Services

Public Sector Economics: Government policy and programme evaluation, reviews of the performance of state companies, case making to Government on behalf of private enterprises, local and community groups and trade associations.

Cost Benefit Analysis (CBA) and Multi Criteria Analysis (MCA):Assistance to government departments, state agencies and NGOs in preparation of CBAs and MCAs of proposals for capital projects. (see note below).

Sectoral Studies: reviews of different sectors of the economy including analysis of trends in employment, productivity, investment and structures.

Economic and Social Research: monitoring of macro-economic trends, and trends in particular industries, preparation of studies on economic and social issues.

Competition and Regulation: provision of services to companies actually or potentially engaged in litigation, particularly in relation to competition law. Services include market research, assessment of market shares, evaluation of contestability of markets and preparation and organisation of documentation. Also, work for public authorities in relation to regulatory decision making.

Market Research and Marketing: studies of particular products and services and development of marketing plans and strategies.

A Note on DPER, PSC, CBA, MCA, etc.

A lot of Dorgan Associates’ work is in the area of Cost Benefit Analysis. An elaboration of some aspects of CBA is pertinent.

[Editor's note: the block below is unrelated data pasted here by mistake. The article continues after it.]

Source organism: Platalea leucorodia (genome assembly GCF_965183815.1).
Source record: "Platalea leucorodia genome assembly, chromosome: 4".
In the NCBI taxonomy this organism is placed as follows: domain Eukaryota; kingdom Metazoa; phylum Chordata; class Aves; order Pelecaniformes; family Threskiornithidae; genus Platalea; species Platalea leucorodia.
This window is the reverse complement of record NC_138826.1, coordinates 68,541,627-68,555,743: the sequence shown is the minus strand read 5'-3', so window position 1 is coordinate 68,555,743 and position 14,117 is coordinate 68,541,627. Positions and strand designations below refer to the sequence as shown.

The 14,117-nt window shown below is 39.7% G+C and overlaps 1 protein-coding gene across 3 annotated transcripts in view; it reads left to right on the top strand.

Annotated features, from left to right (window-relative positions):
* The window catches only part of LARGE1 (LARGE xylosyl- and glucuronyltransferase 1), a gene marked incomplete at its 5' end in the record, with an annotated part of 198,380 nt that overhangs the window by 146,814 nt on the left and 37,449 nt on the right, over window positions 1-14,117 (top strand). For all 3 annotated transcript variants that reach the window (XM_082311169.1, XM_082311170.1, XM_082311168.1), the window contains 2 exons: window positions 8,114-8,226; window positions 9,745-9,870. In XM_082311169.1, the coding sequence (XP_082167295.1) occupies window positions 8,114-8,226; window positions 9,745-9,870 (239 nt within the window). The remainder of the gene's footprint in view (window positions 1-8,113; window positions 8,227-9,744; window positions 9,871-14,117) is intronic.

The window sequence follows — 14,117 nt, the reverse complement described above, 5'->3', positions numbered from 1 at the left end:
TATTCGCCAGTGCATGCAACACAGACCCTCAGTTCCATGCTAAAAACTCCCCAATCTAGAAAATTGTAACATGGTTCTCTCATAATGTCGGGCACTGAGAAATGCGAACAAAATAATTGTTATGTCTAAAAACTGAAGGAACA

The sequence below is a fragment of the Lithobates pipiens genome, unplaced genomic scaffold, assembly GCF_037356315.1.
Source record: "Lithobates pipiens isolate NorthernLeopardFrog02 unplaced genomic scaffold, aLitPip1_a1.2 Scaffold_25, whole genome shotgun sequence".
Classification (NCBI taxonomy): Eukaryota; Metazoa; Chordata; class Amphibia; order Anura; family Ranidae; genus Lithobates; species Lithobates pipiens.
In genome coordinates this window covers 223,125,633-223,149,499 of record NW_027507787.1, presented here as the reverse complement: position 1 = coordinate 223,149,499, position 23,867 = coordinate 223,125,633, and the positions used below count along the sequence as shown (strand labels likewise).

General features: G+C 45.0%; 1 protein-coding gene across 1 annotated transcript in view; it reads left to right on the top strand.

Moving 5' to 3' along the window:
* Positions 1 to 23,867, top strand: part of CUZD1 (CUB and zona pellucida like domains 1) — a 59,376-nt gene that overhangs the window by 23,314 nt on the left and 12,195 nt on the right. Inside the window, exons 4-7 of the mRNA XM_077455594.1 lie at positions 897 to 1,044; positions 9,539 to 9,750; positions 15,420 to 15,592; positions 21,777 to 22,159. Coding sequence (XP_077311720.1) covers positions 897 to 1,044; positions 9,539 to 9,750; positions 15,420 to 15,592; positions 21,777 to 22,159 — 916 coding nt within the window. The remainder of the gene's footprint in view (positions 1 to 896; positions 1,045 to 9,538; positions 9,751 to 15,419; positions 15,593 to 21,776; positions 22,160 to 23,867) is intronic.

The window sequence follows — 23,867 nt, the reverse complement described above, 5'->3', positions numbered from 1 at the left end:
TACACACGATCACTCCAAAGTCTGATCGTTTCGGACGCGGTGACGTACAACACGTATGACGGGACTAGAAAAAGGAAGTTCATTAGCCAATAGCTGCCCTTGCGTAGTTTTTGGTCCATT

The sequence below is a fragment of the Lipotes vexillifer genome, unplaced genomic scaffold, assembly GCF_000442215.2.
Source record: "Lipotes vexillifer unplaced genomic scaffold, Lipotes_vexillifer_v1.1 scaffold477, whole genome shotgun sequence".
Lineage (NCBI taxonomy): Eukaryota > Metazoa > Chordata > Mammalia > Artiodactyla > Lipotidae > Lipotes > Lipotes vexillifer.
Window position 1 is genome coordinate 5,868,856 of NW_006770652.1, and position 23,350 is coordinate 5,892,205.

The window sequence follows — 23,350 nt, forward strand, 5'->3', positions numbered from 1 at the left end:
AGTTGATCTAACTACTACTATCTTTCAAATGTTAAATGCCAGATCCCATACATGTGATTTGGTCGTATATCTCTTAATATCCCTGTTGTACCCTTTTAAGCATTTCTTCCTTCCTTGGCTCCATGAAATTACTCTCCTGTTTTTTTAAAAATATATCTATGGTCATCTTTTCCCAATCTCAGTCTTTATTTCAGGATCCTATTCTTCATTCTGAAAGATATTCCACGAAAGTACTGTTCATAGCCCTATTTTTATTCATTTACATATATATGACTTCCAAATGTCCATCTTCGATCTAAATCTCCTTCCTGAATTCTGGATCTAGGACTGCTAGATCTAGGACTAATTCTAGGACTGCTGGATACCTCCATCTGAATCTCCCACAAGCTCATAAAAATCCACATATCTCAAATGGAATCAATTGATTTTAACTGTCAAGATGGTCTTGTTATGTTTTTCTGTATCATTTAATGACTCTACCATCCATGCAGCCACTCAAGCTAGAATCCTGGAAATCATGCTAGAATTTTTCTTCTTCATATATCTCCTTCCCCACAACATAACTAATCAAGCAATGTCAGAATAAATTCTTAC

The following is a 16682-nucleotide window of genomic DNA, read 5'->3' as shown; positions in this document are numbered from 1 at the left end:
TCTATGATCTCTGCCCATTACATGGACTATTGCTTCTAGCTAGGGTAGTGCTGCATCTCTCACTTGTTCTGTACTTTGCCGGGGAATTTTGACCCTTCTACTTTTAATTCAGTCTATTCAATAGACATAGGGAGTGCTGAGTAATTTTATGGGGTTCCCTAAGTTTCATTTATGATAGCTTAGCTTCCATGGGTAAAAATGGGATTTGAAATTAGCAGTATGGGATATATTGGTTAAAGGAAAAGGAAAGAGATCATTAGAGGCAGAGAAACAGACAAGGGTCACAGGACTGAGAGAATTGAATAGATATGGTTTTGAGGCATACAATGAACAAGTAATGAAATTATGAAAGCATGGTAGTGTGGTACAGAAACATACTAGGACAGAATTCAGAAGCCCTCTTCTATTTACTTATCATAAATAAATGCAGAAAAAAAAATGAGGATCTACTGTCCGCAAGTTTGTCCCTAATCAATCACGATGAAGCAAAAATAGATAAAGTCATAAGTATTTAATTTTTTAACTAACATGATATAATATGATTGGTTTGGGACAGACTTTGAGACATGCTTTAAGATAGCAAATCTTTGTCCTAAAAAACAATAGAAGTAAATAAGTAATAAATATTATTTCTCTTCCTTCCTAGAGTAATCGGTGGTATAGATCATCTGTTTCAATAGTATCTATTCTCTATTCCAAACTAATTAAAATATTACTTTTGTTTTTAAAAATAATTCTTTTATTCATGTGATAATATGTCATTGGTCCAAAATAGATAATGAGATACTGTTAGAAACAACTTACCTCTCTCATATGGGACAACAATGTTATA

The Public Spending Code (PSC) promulgated by the Department of Public Expenditure and Reform (DPER) requires government departments and agencies to formally evaluate proposals for capital expenditure before submitting them for funding. Projects costing €20 million or more are to be subject to Cost Benefit Analysis (CBA) while those between €5 million and €20 million are to be subject to a Multi Criteria Analysis (MCA).

While it might seem from this that a CBA is just a more exacting form of analysis than an MCA in fact they are quite different. An MCA is a method of evaluating alternative options for achieving a given object while a CBA evaluates the economic viability of a project.

MCA is a useful methodology where options involve judgements about matters which can’t easily be quantified (e.g. the environment, amenities, scenery, historical sites) and which are likely to be a matter of debate among stakeholders. It involves some form of opinion survey among stakeholders. A troublesome practical reality is that many capital projects are formulated with no real alternative: either they go ahead or they don’t.

CBA involves calculations of the economic impacts, positive and negative of a project whether these occur to the project itself (e.g. gate receipts at an interpretive centre) or the wider economy (e.g. tourism expenditure in local hotels). It also involves adjustments to costs, notably manpower. DPER also requires all public funds to bear a premium of 30% thus raising the threshold for projects relying on government finance.

Dorgan Associates’ advice to clients is to avoid MCAs if possible and apply a CBA. Although CBAs have exacting data requirements they can be implemented even for small projects. They are also easier administratively, and less time consuming than MCAs which typically rely on consultation with stakeholders. They are also more cogent than MCAs in that they determine if a project is good or bad, not just whether it is better or worse than the alternatives.